Fat finger deals – should your airline or hotel honor them?

A fat finger deal is the name given to airline deals where someone “with fat fingers” missed a zero, or put a comma in the wrong place when entering air or hotel prices.

The deals pop up more often than you’d think in this day and age, but airlines are starting to fight back. In recent years, some of the better fat finger deals would get you from the US to most European destinations for $20, or from LA to Fiji for just $50.

The mistakes are human, and despite all the computerized air fare systems, at the end of the day there is still someone locked away in an office who is responsible for loading the thousands of various air fare combinations into a computer terminal, and I’m sure we all know that when people get involved, something will eventually go wrong.

In the past, airlines would do one of several things;

  • Ignore the problem and let people benefit from the screw-up
  • Let people know the deal would be honored, but only on a smaller scale, hotels would let people stay a few nights instead of the months they’d often book
  • Let people take the trip AND try to benefit from all the good PR they create by honoring it

Nowadays airline are in a world of hurt, and any kind of screw-up that could cost them money has to come to an end. When passengers grab one of these fat finger deals, the airline will simply cancel it, and in most cases won’t even bother to inform them.

A natural reaction to this behavior is that the airline is perfectly within its rights to do so – it was an honest mistake, and they have page after page of fine print protecting their business practices. But there is one very simply reason why I don’t think the airlines deserve to get off easy – mistakes are not a one way street.

If you book a non refundable hotel room and made a mistake entering the date, you are screwed. If you book a ticket on the airline, but make a spelling error in your name, some airlines will charge you $90 to fix it. Airlines have perfected the art of making money off your mistakes, but when they mess up, they simply make the problem go away.


10 travel related things you just don’t see any more

Feeling nostalgic? I’ve compiled ten travel related things that are no longer around, including a couple of things that really brought back some memories of trips from the past.

Read through the 10 things I could think of, and leave a comment with anything you no longer see when you travel.

Smoking or Non Smoking?

With the possible exception of a few smaller airlines, you won’t find an airline in the world that still asks whether you want a smoking or non smoking seat on your flight.

I’m not that old, but I can still remember sitting in the back of the plane with all the smokers so my dad could light up.

Smoking is banned on any flight in, or destined to the United States, and an overview of the rules on worldwide airlines can be found here. In 2006, a German entrepreneur announced he was starting an airline where anyone would be free to smoke, but the concept never took off.


Travel agents

In ancient times, booking a flight involved making a trip to your local travel agent. You’d often pop in for a stack of brochures, then you’d head back in a couple of days to make the actual reservation.

The booking involved filling in forms, and an agent calling the airline to check for availability, or if they sold enough trips, they’d use their green screen computer to check for availability. You’d then pay, and 2 weeks later your travel documents would be ready to pick up. Usually neatly stacked in a nice vinyl pouch.

There are still some travel agents around, but most of them have disappeared. The local travel agent is just another victim of Internet booking sites and airline cost cutting measures. Those still around tend to cater towards specialty trips, package deals or cruise vacations, where they can still make a few bucks in commission.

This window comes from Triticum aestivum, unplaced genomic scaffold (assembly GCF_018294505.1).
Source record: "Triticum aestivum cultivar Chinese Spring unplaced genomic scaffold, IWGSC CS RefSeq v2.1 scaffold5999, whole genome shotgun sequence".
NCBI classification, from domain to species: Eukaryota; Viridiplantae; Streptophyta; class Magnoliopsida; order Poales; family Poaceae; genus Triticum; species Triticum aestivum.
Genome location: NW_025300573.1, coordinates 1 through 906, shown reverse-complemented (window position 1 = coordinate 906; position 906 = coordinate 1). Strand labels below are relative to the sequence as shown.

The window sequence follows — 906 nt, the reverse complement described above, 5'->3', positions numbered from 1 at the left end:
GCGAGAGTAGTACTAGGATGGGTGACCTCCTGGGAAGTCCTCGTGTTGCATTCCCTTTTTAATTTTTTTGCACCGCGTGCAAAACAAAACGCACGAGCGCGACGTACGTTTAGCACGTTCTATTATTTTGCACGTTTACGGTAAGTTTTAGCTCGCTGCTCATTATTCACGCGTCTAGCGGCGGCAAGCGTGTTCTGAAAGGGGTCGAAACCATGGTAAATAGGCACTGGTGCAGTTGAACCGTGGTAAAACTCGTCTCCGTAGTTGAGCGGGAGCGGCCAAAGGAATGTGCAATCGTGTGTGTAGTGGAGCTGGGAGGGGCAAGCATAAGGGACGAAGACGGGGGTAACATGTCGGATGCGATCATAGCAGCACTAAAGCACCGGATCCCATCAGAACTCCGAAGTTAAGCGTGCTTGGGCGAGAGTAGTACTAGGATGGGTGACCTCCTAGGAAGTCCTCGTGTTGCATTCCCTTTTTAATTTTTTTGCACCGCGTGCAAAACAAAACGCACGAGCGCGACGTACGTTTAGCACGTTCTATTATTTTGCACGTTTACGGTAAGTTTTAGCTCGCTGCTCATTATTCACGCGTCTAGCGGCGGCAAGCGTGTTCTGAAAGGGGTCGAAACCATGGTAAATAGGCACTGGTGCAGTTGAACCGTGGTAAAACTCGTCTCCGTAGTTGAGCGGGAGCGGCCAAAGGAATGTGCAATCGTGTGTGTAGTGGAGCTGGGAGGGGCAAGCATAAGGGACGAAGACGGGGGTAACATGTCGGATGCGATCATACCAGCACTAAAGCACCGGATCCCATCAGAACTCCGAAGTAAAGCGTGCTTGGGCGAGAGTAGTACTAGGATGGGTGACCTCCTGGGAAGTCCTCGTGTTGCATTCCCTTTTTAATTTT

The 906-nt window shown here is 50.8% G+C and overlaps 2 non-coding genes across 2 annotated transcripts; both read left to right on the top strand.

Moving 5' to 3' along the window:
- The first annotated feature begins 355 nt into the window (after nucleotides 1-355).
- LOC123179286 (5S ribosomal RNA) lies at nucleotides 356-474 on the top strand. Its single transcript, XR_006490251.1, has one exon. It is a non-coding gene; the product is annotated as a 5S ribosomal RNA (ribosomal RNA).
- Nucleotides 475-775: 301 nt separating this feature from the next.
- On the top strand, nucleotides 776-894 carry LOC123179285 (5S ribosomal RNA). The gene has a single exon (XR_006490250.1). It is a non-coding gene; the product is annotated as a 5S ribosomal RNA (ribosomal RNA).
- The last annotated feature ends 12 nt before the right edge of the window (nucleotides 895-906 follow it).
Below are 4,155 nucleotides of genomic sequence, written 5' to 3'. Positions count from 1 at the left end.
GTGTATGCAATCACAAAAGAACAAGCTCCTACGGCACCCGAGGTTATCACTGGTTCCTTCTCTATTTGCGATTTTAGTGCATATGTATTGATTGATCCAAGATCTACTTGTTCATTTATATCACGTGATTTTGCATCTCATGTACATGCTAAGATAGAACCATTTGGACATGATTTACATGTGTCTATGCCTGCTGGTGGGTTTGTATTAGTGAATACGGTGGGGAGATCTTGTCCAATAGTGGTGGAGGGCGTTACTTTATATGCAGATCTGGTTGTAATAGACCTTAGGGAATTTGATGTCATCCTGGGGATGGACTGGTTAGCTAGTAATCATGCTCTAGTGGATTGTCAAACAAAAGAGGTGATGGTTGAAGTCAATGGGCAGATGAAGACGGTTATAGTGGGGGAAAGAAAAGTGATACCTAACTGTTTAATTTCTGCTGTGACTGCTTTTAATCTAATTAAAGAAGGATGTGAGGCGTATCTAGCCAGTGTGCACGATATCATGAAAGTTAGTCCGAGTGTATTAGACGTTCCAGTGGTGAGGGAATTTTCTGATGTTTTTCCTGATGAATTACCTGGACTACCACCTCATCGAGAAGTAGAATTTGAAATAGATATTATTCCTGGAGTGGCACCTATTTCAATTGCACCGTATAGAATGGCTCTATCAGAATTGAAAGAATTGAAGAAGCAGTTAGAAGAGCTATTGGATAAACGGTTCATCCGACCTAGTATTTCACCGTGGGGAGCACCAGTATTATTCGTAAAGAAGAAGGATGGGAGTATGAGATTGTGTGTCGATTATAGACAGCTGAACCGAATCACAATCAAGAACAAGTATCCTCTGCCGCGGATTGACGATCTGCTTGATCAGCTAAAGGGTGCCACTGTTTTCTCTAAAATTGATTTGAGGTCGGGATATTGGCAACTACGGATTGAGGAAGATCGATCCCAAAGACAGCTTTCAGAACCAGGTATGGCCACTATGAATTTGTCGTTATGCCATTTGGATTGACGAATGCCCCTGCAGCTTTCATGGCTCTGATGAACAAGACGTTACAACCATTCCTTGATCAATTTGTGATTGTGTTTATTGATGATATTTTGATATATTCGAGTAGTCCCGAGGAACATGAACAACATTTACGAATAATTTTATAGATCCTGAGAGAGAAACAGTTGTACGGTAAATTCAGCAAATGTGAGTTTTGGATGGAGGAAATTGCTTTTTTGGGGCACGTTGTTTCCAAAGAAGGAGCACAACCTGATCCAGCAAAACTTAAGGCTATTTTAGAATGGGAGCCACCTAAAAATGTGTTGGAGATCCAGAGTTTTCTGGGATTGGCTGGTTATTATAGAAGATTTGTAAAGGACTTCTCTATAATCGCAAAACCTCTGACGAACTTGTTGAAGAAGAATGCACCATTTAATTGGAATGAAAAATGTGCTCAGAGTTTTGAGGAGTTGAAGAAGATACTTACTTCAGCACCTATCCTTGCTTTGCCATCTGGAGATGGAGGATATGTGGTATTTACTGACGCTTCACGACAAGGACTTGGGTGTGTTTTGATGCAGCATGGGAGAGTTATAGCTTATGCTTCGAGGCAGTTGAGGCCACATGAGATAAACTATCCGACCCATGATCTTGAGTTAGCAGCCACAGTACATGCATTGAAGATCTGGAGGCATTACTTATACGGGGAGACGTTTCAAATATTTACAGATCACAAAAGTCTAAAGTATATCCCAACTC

Color TV! Phones!

Sure, some less luxurious places may still have the old sign out front, but “color TV” is not the big selling point it used to be. Nowadays guests want 100 channels of HD, as well as a nice variety of pay per view flicks.

Access to your own in-room phone is also no longer a perk worth advertising, even though the phone has now become a major money maker for many hotels.

I haven’t been around long enough to know when “color TV” actually became something worth advertising, nor have I ever been to a hotel where the TV was not in color.



Let me admit right away that this one hasn’t completely vanished – but the payphone is most certainly not as common as it used to be, nor do that many people want to use them.

In a way, I kind of miss the hassle they offered, because they meant people had to stop and drop some coins into the slot in order to make a phone call. Nowadays it seems like everyone is on their phone, and the worst offenders seem to have their Bluetooth headset glued to their skulls 24/7.

The last time I made a call from a payphone was in 1998, when I arrived at Dulles with a dead phone battery. Nowadays I can use my cellular phone in almost any corner of the globe.


Real room keys

We can put a computer inside your phone, and develop a car that runs off battery power – but for some reason we seem unable to make a magnetic room key that always works when you need it.

I remember when the room key hung on a big board behind the front desk, and you’d hand it in when you left the hotel for the day. The large weight on the key would usually remind you not to go out without leaving it behind.

The best part about the real key is that it always worked. You never arrived at your room at 2am to discover it was encoded incorrectly by a clueless night desk clerk, nor would you be able to receive a key for a room already occupied.


Carbon copy ticket stock

This one is closely related to the travel agent – remember when airline tickets did not roll out of your home printer? You’d get them on airline ticket stock, in a cool red carbon print.

The carbon copy ticket still exists for a couple of airlines, or for trips too complicated for online ticketing (usually round the world tickets with over 10 segments).


Affordable duty free shopping

To many, a trip to the airport never took place without first passing through the duty free shops. The stores themselves are still around, but they are not the deal heavens they used to be. In the past, the duty free shop was where you’d pick up a bottle of the “good stuff” for about 30% less than the liquor store in your town. You could always tell who traveled a lot, by the size and quality of the booze in their cabinet.